Tim Westergren came up with the idea for Pandora while working as a film composer. He shares the company's early struggles and how it found its footing. (Jhaan Elker/The Washington Post)

Tim Westergren and his team had spent years building a technological masterpiece — a software program that could learn your taste in music and recommend new songs you might like. It worked, too.

What wasn’t working was their business model. They had been trying to sell the software to companies in the music industry, such as record stores, but it wasn’t catching on. So in 2004, they tried something new. Using their algorithms and technology, they tinkered with a consumer-facing product that would help listeners create personalized, online radio stations.

“I remember the first time I saw the beta version of it, I thought, ‘Oh, we’re home,’ ” said Westergren, the founder of what would become Pandora Media, now a $3.6 billion company. “ ‘This is what we should have been doing all along.’ ”

Pandora is one of the world’s most popular music streaming services, with more than 250 million users in the United States, Australia and New Zealand who listen to billions of hours of music every year. Revenue was up to $920 million in 2014, with a gross profit of $412 million, up from $250 million in 2013.

In an interview, Westergren talked about the early years at what was then an ambitious but cash-strapped start-up in San Francisco. This has been edited for length and clarity.

Harrison: What were you doing before Pandora?

Westergren: I was a musician. I spent about 10 or 12 years after college trying to make a living as a performer. I’m a jazz-trained piano player, and then played in rock bands for a long time. I spent a while living out of a van and being part of this sea of working musicians. Then I spent four or five years writing music for films. So I had no formal business training, though I think being in a band is a lot like being in start-up, so I felt well-prepared for Pandora.

Harrison: How did you come up with the idea?

Westergren: It started when I was in bands. I spent years watching talented musicians try to find an audience and having no easy way to do that. As a film composer, you basically spend all your time trying to figure out what a director wants. So I would interview a film director and play songs for them, and I would use their feedback on those songs to glean their musical taste. It’s kind of like a musical Myers-Briggs interview. What I was really doing in my head was developing a taxonomy of their taste.

So musical discovery was in my head, and I read this news article one day and it crystallized. I thought, “Wow, if I could codify this whole profile thing, and marry it with math, the Web could be this great discovery tool.”

Harrison: How did you get started?

Westergren: I sat on it for a while. My then fiance — now wife — encouraged me to investigate it, and I shared the idea with a former college classmate, Jon Kraft, who had some entrepreneurial success. He said, “Hey, this is an interesting idea, why don’t we see if we can form a company.” In a matter of weeks it went from ‘we have an idea’ to ‘we have a business plan and we’re pitching it,’ to a couple months later and ‘we have a million and a half dollars of seed financing,’ and bam, we’re off to the races.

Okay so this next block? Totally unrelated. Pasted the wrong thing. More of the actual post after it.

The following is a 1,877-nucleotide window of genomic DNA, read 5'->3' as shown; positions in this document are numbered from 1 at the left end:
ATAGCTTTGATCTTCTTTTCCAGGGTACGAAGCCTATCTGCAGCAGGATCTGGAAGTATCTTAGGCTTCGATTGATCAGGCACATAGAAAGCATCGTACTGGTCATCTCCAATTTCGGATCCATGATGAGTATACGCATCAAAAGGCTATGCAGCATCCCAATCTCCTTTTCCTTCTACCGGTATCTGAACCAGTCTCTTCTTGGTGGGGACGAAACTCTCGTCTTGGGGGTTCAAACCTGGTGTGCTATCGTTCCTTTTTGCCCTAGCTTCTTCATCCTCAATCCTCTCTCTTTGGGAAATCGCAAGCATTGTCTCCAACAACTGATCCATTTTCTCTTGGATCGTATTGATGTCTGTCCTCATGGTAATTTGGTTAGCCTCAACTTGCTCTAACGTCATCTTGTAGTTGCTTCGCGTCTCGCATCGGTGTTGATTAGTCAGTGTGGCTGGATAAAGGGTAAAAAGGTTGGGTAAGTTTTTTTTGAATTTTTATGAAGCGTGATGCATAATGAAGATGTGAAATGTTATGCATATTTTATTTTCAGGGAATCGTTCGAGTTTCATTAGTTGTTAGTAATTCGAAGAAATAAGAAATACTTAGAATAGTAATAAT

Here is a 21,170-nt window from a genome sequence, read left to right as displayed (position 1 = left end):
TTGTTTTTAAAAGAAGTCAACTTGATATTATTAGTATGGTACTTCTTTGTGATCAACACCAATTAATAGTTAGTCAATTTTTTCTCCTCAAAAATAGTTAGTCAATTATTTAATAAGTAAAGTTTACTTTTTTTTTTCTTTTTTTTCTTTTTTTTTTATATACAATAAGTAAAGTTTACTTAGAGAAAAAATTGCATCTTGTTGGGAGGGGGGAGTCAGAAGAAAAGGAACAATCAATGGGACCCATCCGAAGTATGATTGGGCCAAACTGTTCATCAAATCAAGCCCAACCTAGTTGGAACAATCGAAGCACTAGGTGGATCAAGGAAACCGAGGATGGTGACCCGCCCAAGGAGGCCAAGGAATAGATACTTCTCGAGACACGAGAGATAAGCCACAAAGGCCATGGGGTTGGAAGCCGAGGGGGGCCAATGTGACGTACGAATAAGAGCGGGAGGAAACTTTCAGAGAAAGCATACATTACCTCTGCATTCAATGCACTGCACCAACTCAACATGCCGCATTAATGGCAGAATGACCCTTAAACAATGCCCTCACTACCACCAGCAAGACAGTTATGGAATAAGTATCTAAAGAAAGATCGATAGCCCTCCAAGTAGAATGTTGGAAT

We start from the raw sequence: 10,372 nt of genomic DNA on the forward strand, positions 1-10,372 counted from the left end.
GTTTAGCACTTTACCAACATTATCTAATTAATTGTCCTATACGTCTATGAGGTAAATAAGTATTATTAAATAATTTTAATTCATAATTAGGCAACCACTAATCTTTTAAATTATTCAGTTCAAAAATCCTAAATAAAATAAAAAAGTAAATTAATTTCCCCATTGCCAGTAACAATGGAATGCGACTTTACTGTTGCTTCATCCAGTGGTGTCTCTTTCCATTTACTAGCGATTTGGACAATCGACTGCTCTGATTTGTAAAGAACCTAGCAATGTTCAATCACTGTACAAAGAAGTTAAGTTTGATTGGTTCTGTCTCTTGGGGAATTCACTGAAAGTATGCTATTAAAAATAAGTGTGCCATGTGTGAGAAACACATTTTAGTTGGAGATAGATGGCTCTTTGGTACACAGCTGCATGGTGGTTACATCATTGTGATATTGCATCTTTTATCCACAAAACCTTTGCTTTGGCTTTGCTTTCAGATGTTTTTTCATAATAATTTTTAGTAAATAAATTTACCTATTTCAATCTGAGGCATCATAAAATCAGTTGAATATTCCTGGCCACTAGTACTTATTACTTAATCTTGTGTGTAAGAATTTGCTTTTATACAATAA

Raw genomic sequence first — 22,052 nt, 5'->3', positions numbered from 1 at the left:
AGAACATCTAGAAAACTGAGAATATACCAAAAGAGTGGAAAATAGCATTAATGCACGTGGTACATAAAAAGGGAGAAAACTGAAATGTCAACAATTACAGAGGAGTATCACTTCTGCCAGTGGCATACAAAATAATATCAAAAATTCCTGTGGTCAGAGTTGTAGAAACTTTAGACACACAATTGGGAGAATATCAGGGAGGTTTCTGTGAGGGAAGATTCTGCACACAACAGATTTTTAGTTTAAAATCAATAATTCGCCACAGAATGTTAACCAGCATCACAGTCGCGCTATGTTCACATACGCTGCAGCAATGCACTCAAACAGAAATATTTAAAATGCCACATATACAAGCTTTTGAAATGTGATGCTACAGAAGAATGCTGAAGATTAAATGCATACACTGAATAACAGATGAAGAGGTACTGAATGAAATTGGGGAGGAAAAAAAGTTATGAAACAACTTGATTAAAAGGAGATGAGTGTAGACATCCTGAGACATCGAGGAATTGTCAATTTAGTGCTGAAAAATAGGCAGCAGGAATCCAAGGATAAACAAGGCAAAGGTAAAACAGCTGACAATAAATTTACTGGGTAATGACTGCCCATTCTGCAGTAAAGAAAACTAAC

Harrison: When did you raise the money?

Westergren: We began the process in 2000, when the first big dot-com wave was cresting. It was about to fall off a cliff. We closed our Series A round two weeks before the end of the dot-com boom. It was just a matter of calling everybody we knew and asking if they knew people, networking, getting as many introductions as we could, then pitching and practicing the pitch and refining it, and then cobbling together enough people to put together a round.

Harrison: Where were you working?

Westergren: We were working out of our homes. When we raised the money, we rented a small studio apartment in South San Francisco with thick black shag carpeting and we got some tables and chairs and a white board. It was in a neighborhood called Potrero Hill, and it was probably a 20-by-10 room, looking out over the city. It had some nice views. We were joined shortly thereafter by Will Glazer, who was a friend of Jon’s. But when you start from scratch, you buy some computers, get a whiteboard, colored markers and just begin brainstorming sessions.

We had to figure out how to go from this informal taxonomy that I had in my brain to a product. So that’s what we did for a few years, and we brought in the smartest people we knew — mathematicians, computer scientists, musicians, musicologists. It was a big brainstorm.

Harrison: What were you looking for when you hired people?

Westergren: We certainly hired for skill, and one nice thing about Jon and Will was they had a good network of people, certainly on the software side. So they were able to cherry pick their favorite engineers. That part was pretty straightforward. On the music side, I ran into a fantastically talented fellow named Nolan Gasser, a musicologist. We hit it off.

And then we hired musicians who had good music theory chops to do the music analysis piece, and that team grew to about 70. We were looking for smart, talented people and folks looking for an adventure, because we didn’t know how this was going to go and we needed folks who had a strong stomach. It turns out we hired pretty tenacious people to help us through the hard times.

Harrison: The company wasn’t originally named Pandora, right?